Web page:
Not even a decade ago we weren’t exposed to nearly as much information as we are now. Compare today to a short 50 years ago and the change is mammoth. Processing all this information can be overwhelming, measurably because much of it is useless to us. We need to use our developed cognitive abilities to cope and survive. With so much information having little to do with our personal lives… our well-being, stealing some time away from the helter-skelter can be incredibly relieving.

So I am. I’m going to take some time to decorate my soul. I’ll be offline (and in an undisclosed location) for the next week. Some of us know when time for a break is important.


I’ll leave you with three reflections tied to solitude, as shared in this post. Some people are blessed with an abundance of time and have the luxury of its being discretionary. For those who presently have less time, consider claiming an hour, a day, or a week, whatever you need to decorate your own soul.

  1. Avoid mindless consumption. When you’re alone you have beautiful opportunities to think clearly about your life and the direction you want to take it. In the “mitote” of today’s world, you’ve earned quiet. If during that time you gain clarity about your path, what fulfills you, or how you’re feeling about what you spend your days doing – then it will have been time well spent. It doesn’t have to be a grandiose epiphany; simple glimmers and insights are valuable too!
  2. Quiet time is often lucid time. Simply sitting down and thinking through a problem can result in very effective solutions. Yet even if a solution isn’t immediately forthcoming, just thinking things through and understanding a problem can bring peace and a certain courage to carry on.
  3. Find a good spot for contemplation. During the week it’s often hard to make time and reunite with nature (or whatever setting works for you). Yet even time for simple walks in fresh air, maybe a very local visualization outing, can bring some clarity and lend a new perspective. Try to find a ‘place of power’ that gives you true inspiration.

Left Brain, Right Brain

“A creative idea will be defined simply as one that is both novel and useful (or influential) in a particular social setting.” ~ Alice Flaherty

We have many creative people in our world. Many, conveniently, blog among us. In the WordPress Reader I recently found a Chris Delatorre post. He’s a creative thinker and (if you’ll pardon the simple word) doer.

Being creative or artistic doesn’t mean you know how to draw or play an instrument. Being creative is a way of thinking, a way of viewing the world. Creative people simply use the right side of their brains more than the left. The enduring question with creativity has always been whether the defining factors come from nature or nurture. Everyone can learn to be creative to some degree, but new Cornell University research has revealed that the extent to which we’re born creative may be greater than previously thought.

As a hardwired ‘left brainer,’ I find some comfort in now knowing this. 🙂

In one of his posts, Chris writes that he believes science and art ought to make a home together. In this video, Max Cooper creatively depicts life coming into being, blooming and then vanishing. I’d be challenged enough to find the right words to express that, let alone create what he has visually.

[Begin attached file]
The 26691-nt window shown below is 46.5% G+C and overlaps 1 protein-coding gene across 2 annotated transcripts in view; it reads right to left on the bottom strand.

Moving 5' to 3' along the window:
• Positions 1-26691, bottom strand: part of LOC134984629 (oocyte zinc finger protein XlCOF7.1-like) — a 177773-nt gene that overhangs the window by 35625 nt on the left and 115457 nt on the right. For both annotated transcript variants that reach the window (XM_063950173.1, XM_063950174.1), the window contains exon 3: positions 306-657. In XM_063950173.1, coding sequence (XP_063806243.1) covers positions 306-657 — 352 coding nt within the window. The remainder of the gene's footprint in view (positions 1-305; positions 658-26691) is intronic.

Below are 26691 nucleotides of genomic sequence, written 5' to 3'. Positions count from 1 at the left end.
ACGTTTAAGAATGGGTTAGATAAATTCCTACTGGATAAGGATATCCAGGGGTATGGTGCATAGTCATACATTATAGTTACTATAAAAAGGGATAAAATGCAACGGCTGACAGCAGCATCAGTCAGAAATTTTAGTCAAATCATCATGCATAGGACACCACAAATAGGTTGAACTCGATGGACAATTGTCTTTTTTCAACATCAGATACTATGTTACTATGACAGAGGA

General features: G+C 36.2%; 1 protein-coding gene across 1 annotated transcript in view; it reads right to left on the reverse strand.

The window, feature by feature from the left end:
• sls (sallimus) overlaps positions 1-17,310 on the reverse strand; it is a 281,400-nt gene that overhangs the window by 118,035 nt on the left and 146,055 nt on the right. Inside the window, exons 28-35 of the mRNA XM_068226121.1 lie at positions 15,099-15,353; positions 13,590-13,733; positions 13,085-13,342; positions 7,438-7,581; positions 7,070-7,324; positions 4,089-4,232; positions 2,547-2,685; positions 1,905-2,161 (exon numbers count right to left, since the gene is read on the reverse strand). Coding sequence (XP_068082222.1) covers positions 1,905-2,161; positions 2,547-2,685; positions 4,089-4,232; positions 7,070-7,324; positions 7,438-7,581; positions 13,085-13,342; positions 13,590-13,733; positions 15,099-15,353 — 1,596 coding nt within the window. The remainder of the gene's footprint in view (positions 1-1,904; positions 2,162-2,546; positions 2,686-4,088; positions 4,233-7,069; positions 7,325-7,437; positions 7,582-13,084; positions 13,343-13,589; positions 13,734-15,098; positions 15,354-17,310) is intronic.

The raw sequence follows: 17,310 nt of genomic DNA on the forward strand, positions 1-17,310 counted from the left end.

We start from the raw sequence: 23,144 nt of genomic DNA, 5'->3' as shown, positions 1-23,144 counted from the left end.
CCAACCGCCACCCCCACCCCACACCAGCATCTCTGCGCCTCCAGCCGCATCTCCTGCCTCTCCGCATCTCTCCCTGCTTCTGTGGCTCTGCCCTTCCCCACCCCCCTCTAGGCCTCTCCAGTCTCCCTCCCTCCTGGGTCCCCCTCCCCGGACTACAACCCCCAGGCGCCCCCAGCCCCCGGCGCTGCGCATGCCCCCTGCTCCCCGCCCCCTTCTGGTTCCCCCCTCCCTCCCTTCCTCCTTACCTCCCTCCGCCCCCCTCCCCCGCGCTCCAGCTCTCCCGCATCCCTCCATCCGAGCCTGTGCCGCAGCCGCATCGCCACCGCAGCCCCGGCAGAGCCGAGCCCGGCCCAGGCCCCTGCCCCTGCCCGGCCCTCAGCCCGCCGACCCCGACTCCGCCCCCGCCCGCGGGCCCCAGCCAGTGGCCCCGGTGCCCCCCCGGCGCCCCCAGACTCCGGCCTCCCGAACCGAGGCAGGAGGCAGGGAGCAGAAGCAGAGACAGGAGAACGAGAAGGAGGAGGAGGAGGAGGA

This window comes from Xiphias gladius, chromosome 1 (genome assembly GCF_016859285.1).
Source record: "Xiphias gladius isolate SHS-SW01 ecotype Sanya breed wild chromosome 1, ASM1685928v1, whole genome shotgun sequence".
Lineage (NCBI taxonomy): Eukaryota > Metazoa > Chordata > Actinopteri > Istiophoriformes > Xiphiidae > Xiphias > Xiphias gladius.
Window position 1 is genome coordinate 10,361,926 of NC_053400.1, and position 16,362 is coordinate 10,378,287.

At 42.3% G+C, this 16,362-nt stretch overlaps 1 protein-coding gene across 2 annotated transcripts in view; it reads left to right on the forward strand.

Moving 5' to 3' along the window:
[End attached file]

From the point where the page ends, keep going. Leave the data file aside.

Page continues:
Researchers have also confirmed that creativity flourishes in solitude. With quiet, you can hear your thoughts, you can reach deep within yourself, you can focus.

If exploring the right side of your corpus callosum is something that interests you, here are three easy enablers:

  1. Pause from business thinking. Or any kind of thinking that requires intense focus. While it might be challenging to step outside ‘business mode,’ the mind sometimes needs a rest from bottom-line thinking. Consider taking a mental vacation and indulge in something you’re passionate about. Then come back, refreshed, to the task(s) at hand. You may see things in a very different light. Being with beautiful things (art, nature, passions) creates connections that we often neglect to notice.
  2. Shut down your inner critical voice. Notice I said “critical.” Don’t think. Disable the part of your brain that observes what you’re doing. This is your ego, your sabotage, your self-consciousness. Be in the moment (I know, I say this often). Stop second-guessing everything you’re doing. It serves no purpose to be hard on yourself. Remind yourself that you are creative and that you’re doing what you’re doing not to impress anyone.
  3. Experiment and play with possibility. It’s easy to dismiss unusual or different solutions which you haven’t tried. People often think of all the possible ways that something won’t work. And they easily dismiss the idea of experimenting. We can’t foretell the future even though many would like to. Simply go forward into it in a creative and exciting new way.
Source: Getty Images

Source: Getty Images

Like a Shag on a Rock

“I lived in solitude in the country and noticed how the monotony of a quiet life stimulates the creative mind” ~ Albert Einstein

Australian slang can be a complete mystery to people not from there; as with this title. When “shag” is used as a noun, the expression simply means that one is lonely or exposed, seeing as the regular behavior of a shag is to stand on a rock with its wings outstretched to dry off after diving for fish.